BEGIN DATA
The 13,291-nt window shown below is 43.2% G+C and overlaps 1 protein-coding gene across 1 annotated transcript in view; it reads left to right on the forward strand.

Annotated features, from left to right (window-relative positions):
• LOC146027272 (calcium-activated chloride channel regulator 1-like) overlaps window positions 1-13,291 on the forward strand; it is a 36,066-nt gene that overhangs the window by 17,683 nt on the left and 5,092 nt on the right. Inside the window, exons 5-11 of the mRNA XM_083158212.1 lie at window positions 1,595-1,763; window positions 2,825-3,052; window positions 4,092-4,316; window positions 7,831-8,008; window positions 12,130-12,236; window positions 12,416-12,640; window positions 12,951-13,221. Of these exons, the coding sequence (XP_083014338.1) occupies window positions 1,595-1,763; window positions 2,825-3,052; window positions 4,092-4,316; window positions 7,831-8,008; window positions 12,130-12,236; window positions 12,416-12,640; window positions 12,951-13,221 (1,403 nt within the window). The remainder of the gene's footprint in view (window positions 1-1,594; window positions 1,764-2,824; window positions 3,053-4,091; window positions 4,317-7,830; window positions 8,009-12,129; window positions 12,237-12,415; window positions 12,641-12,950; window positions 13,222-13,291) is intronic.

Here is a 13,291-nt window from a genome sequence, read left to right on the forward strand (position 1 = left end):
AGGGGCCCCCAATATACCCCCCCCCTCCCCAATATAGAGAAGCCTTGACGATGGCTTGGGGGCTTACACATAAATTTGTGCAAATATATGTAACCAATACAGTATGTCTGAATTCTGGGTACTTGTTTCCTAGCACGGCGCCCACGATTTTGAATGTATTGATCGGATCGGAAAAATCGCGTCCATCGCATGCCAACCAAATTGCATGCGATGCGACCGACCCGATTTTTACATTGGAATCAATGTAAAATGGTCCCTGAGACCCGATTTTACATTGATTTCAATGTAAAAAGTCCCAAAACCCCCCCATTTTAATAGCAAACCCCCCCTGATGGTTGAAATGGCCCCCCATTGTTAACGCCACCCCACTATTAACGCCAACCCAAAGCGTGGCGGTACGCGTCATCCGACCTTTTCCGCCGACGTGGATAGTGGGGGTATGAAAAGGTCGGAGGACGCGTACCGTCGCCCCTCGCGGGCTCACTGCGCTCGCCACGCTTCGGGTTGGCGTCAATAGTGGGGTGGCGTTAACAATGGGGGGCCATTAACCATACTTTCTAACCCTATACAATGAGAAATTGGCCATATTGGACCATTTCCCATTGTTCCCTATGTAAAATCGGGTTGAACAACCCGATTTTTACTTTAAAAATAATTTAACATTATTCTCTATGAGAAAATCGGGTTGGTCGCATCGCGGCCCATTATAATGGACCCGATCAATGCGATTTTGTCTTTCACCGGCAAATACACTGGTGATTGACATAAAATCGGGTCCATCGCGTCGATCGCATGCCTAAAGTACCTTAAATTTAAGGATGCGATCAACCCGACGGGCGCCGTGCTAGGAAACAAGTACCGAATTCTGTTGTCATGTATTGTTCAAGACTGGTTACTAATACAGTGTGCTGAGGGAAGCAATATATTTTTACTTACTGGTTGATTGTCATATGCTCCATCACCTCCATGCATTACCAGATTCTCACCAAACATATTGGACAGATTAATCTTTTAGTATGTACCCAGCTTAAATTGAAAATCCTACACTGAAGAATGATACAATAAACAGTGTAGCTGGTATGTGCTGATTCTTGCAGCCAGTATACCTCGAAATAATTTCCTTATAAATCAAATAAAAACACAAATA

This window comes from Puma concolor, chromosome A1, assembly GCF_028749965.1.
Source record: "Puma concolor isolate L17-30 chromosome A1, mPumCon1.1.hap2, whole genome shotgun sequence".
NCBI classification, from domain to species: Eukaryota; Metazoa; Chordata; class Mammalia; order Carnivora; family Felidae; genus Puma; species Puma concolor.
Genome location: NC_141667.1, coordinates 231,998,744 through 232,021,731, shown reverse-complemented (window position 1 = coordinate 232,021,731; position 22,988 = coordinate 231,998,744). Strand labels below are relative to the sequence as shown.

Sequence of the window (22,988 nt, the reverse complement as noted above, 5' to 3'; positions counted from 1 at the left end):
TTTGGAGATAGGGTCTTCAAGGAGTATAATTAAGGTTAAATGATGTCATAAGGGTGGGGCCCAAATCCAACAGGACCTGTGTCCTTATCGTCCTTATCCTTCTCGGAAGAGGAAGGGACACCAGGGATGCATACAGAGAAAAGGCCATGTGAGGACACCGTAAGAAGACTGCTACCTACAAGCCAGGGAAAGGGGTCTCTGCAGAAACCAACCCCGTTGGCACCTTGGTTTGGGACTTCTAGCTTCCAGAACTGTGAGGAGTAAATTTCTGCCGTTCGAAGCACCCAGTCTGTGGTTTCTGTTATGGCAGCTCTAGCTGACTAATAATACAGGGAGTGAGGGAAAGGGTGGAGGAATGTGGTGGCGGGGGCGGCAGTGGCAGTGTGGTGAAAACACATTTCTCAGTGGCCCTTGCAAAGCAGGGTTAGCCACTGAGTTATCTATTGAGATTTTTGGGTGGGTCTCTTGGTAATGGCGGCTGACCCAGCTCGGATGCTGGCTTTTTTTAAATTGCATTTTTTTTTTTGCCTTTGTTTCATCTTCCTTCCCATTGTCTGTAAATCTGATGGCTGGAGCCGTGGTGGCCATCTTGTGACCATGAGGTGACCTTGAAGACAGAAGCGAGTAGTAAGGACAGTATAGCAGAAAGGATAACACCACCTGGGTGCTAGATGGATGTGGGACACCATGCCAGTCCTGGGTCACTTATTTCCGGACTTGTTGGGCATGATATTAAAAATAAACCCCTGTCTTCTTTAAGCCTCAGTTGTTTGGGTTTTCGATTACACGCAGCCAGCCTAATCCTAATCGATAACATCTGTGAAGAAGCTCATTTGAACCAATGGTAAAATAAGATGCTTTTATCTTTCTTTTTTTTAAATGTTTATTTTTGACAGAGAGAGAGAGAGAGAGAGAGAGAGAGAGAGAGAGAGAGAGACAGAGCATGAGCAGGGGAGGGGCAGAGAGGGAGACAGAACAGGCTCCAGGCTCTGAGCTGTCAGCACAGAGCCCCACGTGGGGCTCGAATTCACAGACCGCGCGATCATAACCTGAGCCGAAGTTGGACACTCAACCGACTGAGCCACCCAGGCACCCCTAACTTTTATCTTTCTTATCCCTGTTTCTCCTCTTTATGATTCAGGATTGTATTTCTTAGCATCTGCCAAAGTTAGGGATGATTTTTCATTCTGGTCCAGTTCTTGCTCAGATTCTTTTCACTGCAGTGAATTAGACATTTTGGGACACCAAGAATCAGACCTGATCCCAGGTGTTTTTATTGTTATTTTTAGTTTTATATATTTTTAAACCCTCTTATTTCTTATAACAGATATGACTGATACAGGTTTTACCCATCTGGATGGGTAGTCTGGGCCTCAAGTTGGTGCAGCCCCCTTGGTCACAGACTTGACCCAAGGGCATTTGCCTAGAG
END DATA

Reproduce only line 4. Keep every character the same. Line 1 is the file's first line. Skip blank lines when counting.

Here is a 13,291-nt window from a genome sequence, read left to right on the forward strand (position 1 = left end):